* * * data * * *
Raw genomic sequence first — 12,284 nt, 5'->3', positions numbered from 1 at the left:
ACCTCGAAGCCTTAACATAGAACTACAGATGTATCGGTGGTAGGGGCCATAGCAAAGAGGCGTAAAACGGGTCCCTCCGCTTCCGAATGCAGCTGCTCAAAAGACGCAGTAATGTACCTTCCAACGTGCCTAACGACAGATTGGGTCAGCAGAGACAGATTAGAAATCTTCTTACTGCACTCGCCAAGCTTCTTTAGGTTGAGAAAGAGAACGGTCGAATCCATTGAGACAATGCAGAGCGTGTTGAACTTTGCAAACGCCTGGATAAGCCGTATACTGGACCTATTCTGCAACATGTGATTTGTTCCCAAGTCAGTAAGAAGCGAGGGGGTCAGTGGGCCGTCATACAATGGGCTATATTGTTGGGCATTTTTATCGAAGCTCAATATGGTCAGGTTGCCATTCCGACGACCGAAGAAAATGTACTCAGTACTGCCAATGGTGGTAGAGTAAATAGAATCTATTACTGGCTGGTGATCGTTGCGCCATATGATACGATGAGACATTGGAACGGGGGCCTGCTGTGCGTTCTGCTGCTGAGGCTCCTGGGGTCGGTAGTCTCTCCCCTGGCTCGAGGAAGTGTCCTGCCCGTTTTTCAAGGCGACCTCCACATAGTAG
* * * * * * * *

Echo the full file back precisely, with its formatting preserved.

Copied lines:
Raw genomic sequence first — 12,284 nt, 5'->3', positions numbered from 1 at the left:
ACCTCGAAGCCTTAACATAGAACTACAGATGTATCGGTGGTAGGGGCCATAGCAAAGAGGCGTAAAACGGGTCCCTCCGCTTCCGAATGCAGCTGCTCAAAAGACGCAGTAATGTACCTTCCAACGTGCCTAACGACAGATTGGGTCAGCAGAGACAGATTAGAAATCTTCTTACTGCACTCGCCAAGCTTCTTTAGGTTGAGAAAGAGAACGGTCGAATCCATTGAGACAATGCAGAGCGTGTTGAACTTTGCAAACGCCTGGATAAGCCGTATACTGGACCTATTCTGCAACATGTGATTTGTTCCCAAGTCAGTAAGAAGCGAGGGGGTCAGTGGGCCGTCATACAATGGGCTATATTGTTGGGCATTTTTATCGAAGCTCAATATGGTCAGGTTGCCATTCCGACGACCGAAGAAAATGTACTCAGTACTGCCAATGGTGGTAGAGTAAATAGAATCTATTACTGGCTGGTGATCGTTGCGCCATATGATACGATGAGACATTGGAACGGGGGCCTGCTGTGCGTTCTGCTGCTGAGGCTCCTGGGGTCGGTAGTCTCTCCCCTGGCTCGAGGAAGTGTCCTGCCCGTTTTTCAAGGCGACCTCCACATAGTAG